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The Grand Canyon can only truly be appreciated from deep within its walls amidst the raging, Class VI+ whitewater of the Colorado River. Rafting the Grand Canyon is a bucket list trip, and you can make it happen.

My wife and I are currently in month four of a yearlong road trip. When planning our trip across the U.S., we only booked one non-backpacking excursion in advance: a rafting trip through the Grand Canyon. We’d both separately seen the canyon from the rim, quickly peering over the edge before rushing back to our cars and driving away. But spending a week on the Colorado River below was a dream we couldn’t shake.

From planning and experiencing our seven-day, 189-mile rafting adventure through the Grand Canyon, we learned a lot. Here’s a rundown of our particular trip and what you need to know to begin planning yours.

raft going through the grand canyon

How to Plan a Grand Canyon Rafting Adventure

Because neither of us had enough whitewater experience to apply for a private Grand Canyon rafting permit, we began looking at the various guided opportunities. We quickly found out there’s a ton of options, and they sell out fast.

Outfitters

There are currently 16 different outfitters that guide trips through the Grand Canyon. They vary in their itineraries, gear provided, and type of raft they run. Ultimately, you decide what type and length of trip and then narrow your search by the outfitters with those requirements.

Various Trips

There are several different raft types: motor, oar, paddle, hybrid, and dory (outlined below). Each provides a unique experience and travels at different speeds, covering more or fewer miles per day. There are pros and cons of each of these raft types.

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Motorized trips are more common and therefore more available. We opted for a motorized raft trip so that we could cover the most distance in our weeklong time limit.

captain of a grand canyon boat

Grand Canyon Raft Types

  • Motor: Longer boat (roughly 35 feet) powered by a quiet four-stroke outboard motor. The raft is steered entirely by a captain and covers more distance per day than nonmotorized rafts. More space is available for storage and people (about 15 people per raft). Motor rafts are the most popular of all raft types.
  • Oar: A smaller raft type placing (typically) six to eight passengers closer to the water and the rapids. A guide rows the raft, and passengers typically aren’t required to paddle.
  • Paddle: The smallest raft type, seating six to eight people. Passengers are given a paddle and are required to paddle full-time for days in succession, including through rapids (with the instruction and lead of a guide). These are the most physically demanding trips.
  • Hybrid: Hybrid trips pair oar rafts with paddle rafts. Typically, four oar rafts and one paddle raft are used on rotation among passengers. This allows them to take turns resting in the oar boats and paddling against the fierce rapids in the paddleboat.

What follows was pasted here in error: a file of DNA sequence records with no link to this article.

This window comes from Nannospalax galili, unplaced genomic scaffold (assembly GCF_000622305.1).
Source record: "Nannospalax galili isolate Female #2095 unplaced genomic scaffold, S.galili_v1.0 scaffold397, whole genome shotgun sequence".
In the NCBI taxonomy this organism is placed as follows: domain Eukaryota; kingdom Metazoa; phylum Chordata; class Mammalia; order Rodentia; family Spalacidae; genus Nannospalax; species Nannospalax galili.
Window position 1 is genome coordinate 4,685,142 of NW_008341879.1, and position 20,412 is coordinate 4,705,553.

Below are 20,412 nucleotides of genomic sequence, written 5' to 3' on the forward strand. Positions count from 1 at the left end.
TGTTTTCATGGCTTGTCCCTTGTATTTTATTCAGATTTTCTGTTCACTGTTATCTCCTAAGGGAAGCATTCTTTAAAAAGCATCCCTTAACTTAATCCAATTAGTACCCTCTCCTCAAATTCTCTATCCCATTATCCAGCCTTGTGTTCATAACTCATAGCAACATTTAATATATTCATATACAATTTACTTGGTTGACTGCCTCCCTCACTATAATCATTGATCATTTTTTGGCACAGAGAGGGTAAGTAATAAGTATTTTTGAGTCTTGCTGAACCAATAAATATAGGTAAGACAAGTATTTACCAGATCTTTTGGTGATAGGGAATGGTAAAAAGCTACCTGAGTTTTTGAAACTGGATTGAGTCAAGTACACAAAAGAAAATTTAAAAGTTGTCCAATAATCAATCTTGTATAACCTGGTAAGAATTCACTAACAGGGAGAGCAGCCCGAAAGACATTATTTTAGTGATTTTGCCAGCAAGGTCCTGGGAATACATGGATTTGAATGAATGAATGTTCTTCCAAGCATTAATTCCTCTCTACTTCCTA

• Dory: Dory rafts are classic, rigid boats made of hardwood. They’re beautiful, extremely agile, and travel slightly faster than oar rafts. A guide rows the dory while up to four passengers enjoy the view. These trips are the rarest, with only two of the 16 outfitters offering dory trips.

Some trips float all 280 river miles through the Grand Canyon from Lees Ferry to Lake Mead. Others take on only the upper or lower canyon or float any number of miles from Lees Ferry (ours was 189 miles). Still others involve an overnight hike from the canyon rim down to the water, where guides and boats begin the rafting trip mid-canyon. The varying distances help accommodate a range of date availabilities for each of the raft types, from three to 18 days on the water.

Grand Canyon Rafting: Advance Reservations

Most Grand Canyon rafting trips sell out about a year in advance. We booked our seven-day motorized trip six months in advance, luckily securing the last two spots on a trip set for our preferred dates. But we also put our names on a few waitlists, waiting on deck if anybody backed out of their trip.

If your ideal trip is “sold out” and you’re not reserving for a huge party, consider hopping on a waitlist. You might just luck out.

Ideally, though, be ready to book your trip at least one year in advance to secure your preferred trip. Many outfitters stagger the payment, so you have a number of months to back out and not lose a bundle of cash if your plans change.

Speaking of cash, rafting down the Grand Canyon is no cheap endeavor. Expect to pay upwards of $2,000 for a weeklong adventure and around $6,000 for a 17-day Full Canyon Dory trip.

Not sure how to get started planning your trip? One passenger on our trip used and recommended Advantage Grand Canyon, a free website that gathers data from all 16 rafting outfitters and allows users to filter (by start/end date, raft type, canyon route, and/or price) to find and book their perfect trip.

rafting the grand canyon

Grand Canyon: 7-Day, 189-Mile Motorized Rafting Trip

In the end, we booked a trip with Arizona River Runners. In full transparency, we shelled out $2,800 per person — probably the most expensive excursion we’ll ever do. The longer oar and paddle rafting trips we had been eyeing were even more expensive. But after all was said and done, it was worth every penny.

Our trip consisted of two motorized rafts, 35 feet long and 15 feet wide. They each held 15 people and our supplies for seven days. In total, we had 25 passengers, two guides, and three other guiding staff members. With flat water constituting almost 95 percent of the river, our rafts didn’t require us to paddle or steer. Plus, with the speed of our motorized craft versus paddle/oar/dory boats, we were able to cover more river miles in our weeklong trip than we could have otherwise.

group of people rafting through the grand canyon

What Raft Guides Provided